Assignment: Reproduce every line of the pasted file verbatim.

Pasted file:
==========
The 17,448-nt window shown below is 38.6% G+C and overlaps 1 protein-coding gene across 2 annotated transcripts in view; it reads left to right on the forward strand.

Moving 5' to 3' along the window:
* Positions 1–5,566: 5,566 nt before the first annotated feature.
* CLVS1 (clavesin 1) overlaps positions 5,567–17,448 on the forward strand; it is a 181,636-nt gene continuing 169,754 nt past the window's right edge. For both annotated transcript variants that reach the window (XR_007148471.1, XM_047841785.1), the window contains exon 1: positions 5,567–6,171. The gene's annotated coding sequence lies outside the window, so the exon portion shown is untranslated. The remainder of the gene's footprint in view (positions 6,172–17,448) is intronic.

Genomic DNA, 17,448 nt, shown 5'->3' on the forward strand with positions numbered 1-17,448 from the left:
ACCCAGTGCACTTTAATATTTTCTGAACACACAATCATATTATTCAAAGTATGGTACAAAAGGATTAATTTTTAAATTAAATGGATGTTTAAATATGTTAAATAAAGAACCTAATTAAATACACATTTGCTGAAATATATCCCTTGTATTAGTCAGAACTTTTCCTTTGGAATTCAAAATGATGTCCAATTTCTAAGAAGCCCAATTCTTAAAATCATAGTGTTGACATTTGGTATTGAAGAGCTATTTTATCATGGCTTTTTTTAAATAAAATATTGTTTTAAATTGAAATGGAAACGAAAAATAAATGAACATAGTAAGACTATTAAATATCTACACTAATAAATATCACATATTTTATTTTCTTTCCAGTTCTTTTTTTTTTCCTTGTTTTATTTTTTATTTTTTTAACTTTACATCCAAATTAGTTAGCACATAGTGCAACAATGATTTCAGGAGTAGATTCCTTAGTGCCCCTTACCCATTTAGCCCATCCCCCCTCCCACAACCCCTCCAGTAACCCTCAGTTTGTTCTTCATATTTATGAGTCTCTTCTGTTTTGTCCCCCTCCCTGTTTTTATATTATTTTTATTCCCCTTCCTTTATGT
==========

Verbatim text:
The 17,448-nt window shown below is 38.6% G+C and overlaps 1 protein-coding gene across 2 annotated transcripts in view; it reads left to right on the forward strand.

Moving 5' to 3' along the window:
* Positions 1–5,566: 5,566 nt before the first annotated feature.
* CLVS1 (clavesin 1) overlaps positions 5,567–17,448 on the forward strand; it is a 181,636-nt gene continuing 169,754 nt past the window's right edge. For both annotated transcript variants that reach the window (XR_007148471.1, XM_047841785.1), the window contains exon 1: positions 5,567–6,171. The gene's annotated coding sequence lies outside the window, so the exon portion shown is untranslated. The remainder of the gene's footprint in view (positions 6,172–17,448) is intronic.

Genomic DNA, 17,448 nt, shown 5'->3' on the forward strand with positions numbered 1-17,448 from the left:
ACCCAGTGCACTTTAATATTTTCTGAACACACAATCATATTATTCAAAGTATGGTACAAAAGGATTAATTTTTAAATTAAATGGATGTTTAAATATGTTAAATAAAGAACCTAATTAAATACACATTTGCTGAAATATATCCCTTGTATTAGTCAGAACTTTTCCTTTGGAATTCAAAATGATGTCCAATTTCTAAGAAGCCCAATTCTTAAAATCATAGTGTTGACATTTGGTATTGAAGAGCTATTTTATCATGGCTTTTTTTAAATAAAATATTGTTTTAAATTGAAATGGAAACGAAAAATAAATGAACATAGTAAGACTATTAAATATCTACACTAATAAATATCACATATTTTATTTTCTTTCCAGTTCTTTTTTTTTTCCTTGTTTTATTTTTTATTTTTTTAACTTTACATCCAAATTAGTTAGCACATAGTGCAACAATGATTTCAGGAGTAGATTCCTTAGTGCCCCTTACCCATTTAGCCCATCCCCCCTCCCACAACCCCTCCAGTAACCCTCAGTTTGTTCTTCATATTTATGAGTCTCTTCTGTTTTGTCCCCCTCCCTGTTTTTATATTATTTTTATTCCCCTTCCTTTATGT